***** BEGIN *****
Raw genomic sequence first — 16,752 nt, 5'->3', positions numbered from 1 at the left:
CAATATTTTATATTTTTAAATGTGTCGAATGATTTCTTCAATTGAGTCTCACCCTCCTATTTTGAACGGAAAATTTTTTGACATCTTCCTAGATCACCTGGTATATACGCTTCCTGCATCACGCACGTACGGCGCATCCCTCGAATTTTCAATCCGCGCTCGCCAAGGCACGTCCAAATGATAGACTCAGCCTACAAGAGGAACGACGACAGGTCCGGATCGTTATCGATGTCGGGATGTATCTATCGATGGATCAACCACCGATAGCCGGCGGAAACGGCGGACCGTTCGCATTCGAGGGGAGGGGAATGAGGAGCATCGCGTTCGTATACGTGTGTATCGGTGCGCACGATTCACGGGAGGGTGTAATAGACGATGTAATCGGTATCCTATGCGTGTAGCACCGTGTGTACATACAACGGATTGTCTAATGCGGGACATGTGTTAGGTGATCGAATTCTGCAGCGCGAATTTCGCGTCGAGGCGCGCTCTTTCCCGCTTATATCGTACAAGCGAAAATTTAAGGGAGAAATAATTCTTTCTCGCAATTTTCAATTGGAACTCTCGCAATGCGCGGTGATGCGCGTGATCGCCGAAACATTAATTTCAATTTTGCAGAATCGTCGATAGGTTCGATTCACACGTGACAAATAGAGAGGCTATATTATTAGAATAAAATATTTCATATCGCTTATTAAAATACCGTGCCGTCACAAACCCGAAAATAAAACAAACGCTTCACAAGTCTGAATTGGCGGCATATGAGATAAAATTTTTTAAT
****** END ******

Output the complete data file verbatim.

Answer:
Raw genomic sequence first — 16,752 nt, 5'->3', positions numbered from 1 at the left:
CAATATTTTATATTTTTAAATGTGTCGAATGATTTCTTCAATTGAGTCTCACCCTCCTATTTTGAACGGAAAATTTTTTGACATCTTCCTAGATCACCTGGTATATACGCTTCCTGCATCACGCACGTACGGCGCATCCCTCGAATTTTCAATCCGCGCTCGCCAAGGCACGTCCAAATGATAGACTCAGCCTACAAGAGGAACGACGACAGGTCCGGATCGTTATCGATGTCGGGATGTATCTATCGATGGATCAACCACCGATAGCCGGCGGAAACGGCGGACCGTTCGCATTCGAGGGGAGGGGAATGAGGAGCATCGCGTTCGTATACGTGTGTATCGGTGCGCACGATTCACGGGAGGGTGTAATAGACGATGTAATCGGTATCCTATGCGTGTAGCACCGTGTGTACATACAACGGATTGTCTAATGCGGGACATGTGTTAGGTGATCGAATTCTGCAGCGCGAATTTCGCGTCGAGGCGCGCTCTTTCCCGCTTATATCGTACAAGCGAAAATTTAAGGGAGAAATAATTCTTTCTCGCAATTTTCAATTGGAACTCTCGCAATGCGCGGTGATGCGCGTGATCGCCGAAACATTAATTTCAATTTTGCAGAATCGTCGATAGGTTCGATTCACACGTGACAAATAGAGAGGCTATATTATTAGAATAAAATATTTCATATCGCTTATTAAAATACCGTGCCGTCACAAACCCGAAAATAAAACAAACGCTTCACAAGTCTGAATTGGCGGCATATGAGATAAAATTTTTTAAT